“Improvisation, Speculation, and Mediality: The Late-Romantic Information Age.” Europäische Romantik: Interdisziplinäre Perspektiven der Forschung. Ed. Helmut Hühn and Joachim Schiedermair. Berlin: de Gruyter, 2015. 229-37.
“Afterword: The Audience, the Public, and the Improvisator Maximilian Langenschwarz.” Performing Knowledge, 1750-1850. Ed. Mary Helen Dupree and Sean B. Franzel. Berlin: de Gruyter, 2015. 341-6.
“Philosophies of Identity and Impersonation from Locke to Charles Mathews.” Romanticism and Philosophy: Thinking with Literature. Ed. Sophie Laniel-Musitelli and Thomas Constantinesco. London: Routledge, 2015. 147-65.
“The Transnational Reception of Improvised Drama: Tommaso Sgricci in Paris and in the Periodicals.” Nineteenth Century Theatre and Film 41.2 (Winter 2014): 13-28.
“’Maga-scenes’: Performing Periodical Literature in the 1820s.” The Public Intellectual and the Culture of Hope. Ed. Joel R. Faflak and Jason Haslam. Toronto: University of Toronto Press, 2013. 31-50.
“Impersonation in Late-Romantic Urban Performance and Print Culture.” Romantic Cityscapes. Ed. Jens Martin Gurr and Berit Michel. Trier: Wissenschaftlicher Verlag Trier, 2013. 155-64.
“John Galt’s Mediterranean Experience.” The Wordsworth Circle 43 (2012): 113-16.
“1824: Improvisation, Speculation, and Identity-Construction.” BRANCH (Britain, Representation, and Nineteenth-Century History, 1775-1925). Ed. Dino Franco Felluga. 2012.
“Sayings, Doings, and Speculations: Remediating Theodore Hook’s Silver-fork Fiction.” Informal Romanticism. Ed. James Vigus. Trier: Wissenschaftlicher Verlag Trier, 2012. 131-43.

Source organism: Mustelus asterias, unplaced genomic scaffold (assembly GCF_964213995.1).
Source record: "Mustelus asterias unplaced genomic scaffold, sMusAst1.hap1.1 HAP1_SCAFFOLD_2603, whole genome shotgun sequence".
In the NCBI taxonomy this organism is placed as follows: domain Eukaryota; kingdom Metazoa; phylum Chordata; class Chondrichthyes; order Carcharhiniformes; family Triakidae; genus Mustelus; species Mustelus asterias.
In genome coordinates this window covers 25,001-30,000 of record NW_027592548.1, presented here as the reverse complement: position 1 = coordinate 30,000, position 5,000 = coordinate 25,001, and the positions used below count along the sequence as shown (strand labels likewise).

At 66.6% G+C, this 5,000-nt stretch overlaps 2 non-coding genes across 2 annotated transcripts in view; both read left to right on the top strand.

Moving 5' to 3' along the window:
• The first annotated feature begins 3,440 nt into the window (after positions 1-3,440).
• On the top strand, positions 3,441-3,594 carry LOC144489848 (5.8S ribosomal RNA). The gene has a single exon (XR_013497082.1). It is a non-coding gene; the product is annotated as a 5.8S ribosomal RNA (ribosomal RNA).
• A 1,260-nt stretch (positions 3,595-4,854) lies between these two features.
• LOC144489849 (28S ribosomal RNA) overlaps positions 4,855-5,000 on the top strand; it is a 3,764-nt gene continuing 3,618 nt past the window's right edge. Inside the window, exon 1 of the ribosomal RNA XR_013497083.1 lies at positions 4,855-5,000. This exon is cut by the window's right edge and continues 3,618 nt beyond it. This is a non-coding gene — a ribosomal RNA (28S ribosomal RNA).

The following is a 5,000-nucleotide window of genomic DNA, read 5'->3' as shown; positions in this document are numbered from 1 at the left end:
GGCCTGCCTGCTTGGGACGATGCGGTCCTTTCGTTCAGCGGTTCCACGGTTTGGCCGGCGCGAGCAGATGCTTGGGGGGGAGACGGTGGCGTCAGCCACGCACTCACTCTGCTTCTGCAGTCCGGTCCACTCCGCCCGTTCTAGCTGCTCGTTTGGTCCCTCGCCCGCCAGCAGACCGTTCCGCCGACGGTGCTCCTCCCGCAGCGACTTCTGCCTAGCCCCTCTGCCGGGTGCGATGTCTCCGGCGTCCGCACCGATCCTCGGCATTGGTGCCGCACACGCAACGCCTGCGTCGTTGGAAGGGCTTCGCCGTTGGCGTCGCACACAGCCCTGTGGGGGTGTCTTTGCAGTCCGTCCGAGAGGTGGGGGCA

“Agency, Destiny, and National Character: John Galt and Europe.” John Galt: Observations and Conjectures on Literature, History, and Society. Ed. Regina Hewitt. Lanham, MD: Rowman and Littlefield/Bucknell UP, 2012. 323-44.
“Die Kunst des stimmigen Wortes. Improvisatoren und ihr Publikum im 19. Jahrhundert.” Concordia discors. Ästhetiken der Stimmung zwischen Literaturen, Künsten und Wissenschaften. Ed. Hans-Georg von Arburg and Sergej Rickenbacher. Würzburg: Königshausen & Neumann, 2012. 23-34.
“John Thelwall’s Panoramic Miscellany: The Lecturer as Journalist.” John Thelwall: Critical Reassessments. Ed. Yasmin Solomonescu. Series title: Romantic Circles Praxis (September 2011). http://romantic.arhu.umd.edu/praxis/thelwall/index.html
“Coleridge, Sgricci, and the Shows of London: Improvising in Print and Performance.” Dante and Italy in British Romanticism. Ed. Frederick Burwick and Paul Douglass. New York: Palgrave Macmillan, 2011. 143-59.
“John Galt’s Fictional and Performative Worlds.” The Edinburgh Companion to Scottish Romanticism. Ed. Murray Pittock. Edinburgh: Edinburgh University Press, 2011. 166-77.
“Coleridge’s ‘The Improvisatore’: Poetry, Performance, and Remediation.” The Wordsworth Circle 40 (2011): 122-8.
“Spontaneity, Immediacy, and Improvisation in Romantic Poetry.” A Companion to Romantic Poetry. Ed. Charles Mahoney. Oxford: Wiley-Blackwell, 2011. 321-36.
We wish to acknowledge this land on which the University of Toronto operates. For thousands of years it has been the traditional land of the Huron-Wendat, the Seneca, and the Mississaugas of the Credit. Today, this meeting place is still the home to many Indigenous people from across Turtle Island and we are grateful to have the opportunity to work on this land.